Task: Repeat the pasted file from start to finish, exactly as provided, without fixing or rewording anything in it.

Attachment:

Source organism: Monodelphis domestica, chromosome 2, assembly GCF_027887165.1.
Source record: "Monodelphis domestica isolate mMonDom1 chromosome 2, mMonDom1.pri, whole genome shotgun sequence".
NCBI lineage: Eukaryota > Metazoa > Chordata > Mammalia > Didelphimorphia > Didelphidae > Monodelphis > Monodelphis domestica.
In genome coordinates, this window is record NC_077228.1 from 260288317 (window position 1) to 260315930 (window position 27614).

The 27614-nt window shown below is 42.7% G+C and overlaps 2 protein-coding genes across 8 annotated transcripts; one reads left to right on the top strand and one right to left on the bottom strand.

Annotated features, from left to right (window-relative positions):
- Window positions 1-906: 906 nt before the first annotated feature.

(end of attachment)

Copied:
Source organism: Monodelphis domestica, chromosome 2, assembly GCF_027887165.1.
Source record: "Monodelphis domestica isolate mMonDom1 chromosome 2, mMonDom1.pri, whole genome shotgun sequence".
NCBI lineage: Eukaryota > Metazoa > Chordata > Mammalia > Didelphimorphia > Didelphidae > Monodelphis > Monodelphis domestica.
In genome coordinates, this window is record NC_077228.1 from 260288317 (window position 1) to 260315930 (window position 27614).

The 27614-nt window shown below is 42.7% G+C and overlaps 2 protein-coding genes across 8 annotated transcripts; one reads left to right on the top strand and one right to left on the bottom strand.

Annotated features, from left to right (window-relative positions):
- Window positions 1-906: 906 nt before the first annotated feature.